An hour in to the ride and I was the colour of a snowman, perched on the edge of my seat leaning forward staring intensely in the drivers mirror, the speed had cranked up again – the countryside outside our window now just a blur of green and brown as our driver was setting his new land speed record.

A short distance ahead, a cow stepped into the road, our driver noticed it but only twenty feet or so away from impact – we swerved violently into the other side of the road, I could see the face of the oncoming truck driver – I actually saw the drivers mouth fall open agog with anticipation, we swerved back and the truck sailed past us.  That was it for me, my wig out had reached stage ten I was getting off – right here right now.  “Stop the f**king bus”.

It took five minutes to slow down from warp factor 9 and pull over to the side of the road.  We were 20kms outside of Kampong Thom about half way between Phnom Penh and Siem Reap – Despite protests from the bus driver that he was a good driver I was not getting back on, my girlfriend also stepped off with me, she knew a full wig out when she saw one.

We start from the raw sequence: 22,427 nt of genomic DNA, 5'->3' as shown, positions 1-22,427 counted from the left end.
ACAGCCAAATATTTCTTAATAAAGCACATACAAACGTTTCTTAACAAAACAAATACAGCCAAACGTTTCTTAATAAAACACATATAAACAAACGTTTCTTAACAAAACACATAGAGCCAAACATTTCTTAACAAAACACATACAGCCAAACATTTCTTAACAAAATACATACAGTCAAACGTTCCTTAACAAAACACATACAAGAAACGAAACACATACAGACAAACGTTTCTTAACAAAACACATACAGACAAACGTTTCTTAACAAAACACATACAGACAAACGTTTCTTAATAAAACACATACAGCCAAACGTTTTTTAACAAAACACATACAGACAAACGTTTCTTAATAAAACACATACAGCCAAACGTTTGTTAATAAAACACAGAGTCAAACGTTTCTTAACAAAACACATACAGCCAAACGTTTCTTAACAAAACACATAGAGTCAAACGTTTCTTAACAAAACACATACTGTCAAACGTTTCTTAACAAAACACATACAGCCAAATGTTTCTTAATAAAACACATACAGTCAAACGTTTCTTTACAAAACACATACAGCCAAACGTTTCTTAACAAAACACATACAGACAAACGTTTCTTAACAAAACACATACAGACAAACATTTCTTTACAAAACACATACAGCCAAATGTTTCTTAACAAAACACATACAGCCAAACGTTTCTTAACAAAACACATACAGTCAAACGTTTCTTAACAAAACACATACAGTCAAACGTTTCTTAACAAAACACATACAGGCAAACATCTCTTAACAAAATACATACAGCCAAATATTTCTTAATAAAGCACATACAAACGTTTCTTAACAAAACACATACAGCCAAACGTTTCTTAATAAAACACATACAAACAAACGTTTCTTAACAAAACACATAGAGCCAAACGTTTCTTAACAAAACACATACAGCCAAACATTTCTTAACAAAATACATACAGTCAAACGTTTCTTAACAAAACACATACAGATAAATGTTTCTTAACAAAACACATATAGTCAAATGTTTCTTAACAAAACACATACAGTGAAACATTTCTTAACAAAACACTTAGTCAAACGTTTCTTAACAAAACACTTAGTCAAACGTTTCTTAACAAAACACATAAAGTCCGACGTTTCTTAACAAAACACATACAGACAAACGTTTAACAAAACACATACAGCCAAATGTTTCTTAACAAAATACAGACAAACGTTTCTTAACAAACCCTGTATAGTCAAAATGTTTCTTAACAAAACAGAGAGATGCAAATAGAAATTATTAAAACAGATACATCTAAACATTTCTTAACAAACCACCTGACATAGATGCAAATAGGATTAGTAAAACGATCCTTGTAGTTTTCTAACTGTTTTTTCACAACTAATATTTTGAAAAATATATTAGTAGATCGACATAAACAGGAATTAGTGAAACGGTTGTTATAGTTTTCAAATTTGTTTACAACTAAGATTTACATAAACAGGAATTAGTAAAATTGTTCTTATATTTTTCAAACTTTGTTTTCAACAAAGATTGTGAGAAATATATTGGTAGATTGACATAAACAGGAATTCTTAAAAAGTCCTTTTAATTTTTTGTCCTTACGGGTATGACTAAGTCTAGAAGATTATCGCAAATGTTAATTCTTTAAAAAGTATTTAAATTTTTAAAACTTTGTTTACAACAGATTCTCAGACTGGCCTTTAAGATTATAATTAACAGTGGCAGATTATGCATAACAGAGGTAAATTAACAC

The bus took off at light speed down the road – we were out in the sticks, no ride, no bus station, 20km from the nearest town, two big backpacks miles away from anywhere…”I am so sorry.” She was incredibly chilled and just suggested we started walking.  20km to go and we could get another bus from Kampong Thom.

I felt bad, but I would have eaten a dog’s poo before getting back on the Ford Transit, admittedly the tequilas the night before in the Siem Reap Hostel may have added to my anxiety – either way walking was my preferred option at this point.

1km down the road we walked past a small bottle gas station, two old Khmer guys were sat chilling out drinking rice wine looking at these crazy westerners walking down the road. One of the old men asked if we spoke French, unforgivably after four years of living in France my French is broken at best but I explained that we needed to head to Kampong Thom and that our mini bus driver had a career ahead of him in formula one.  The old men both started to giggle.  A mobile phone came out; two minutes later a young Khmer guy pulled up on his moto and walked towards us “Hi guys – you ok?”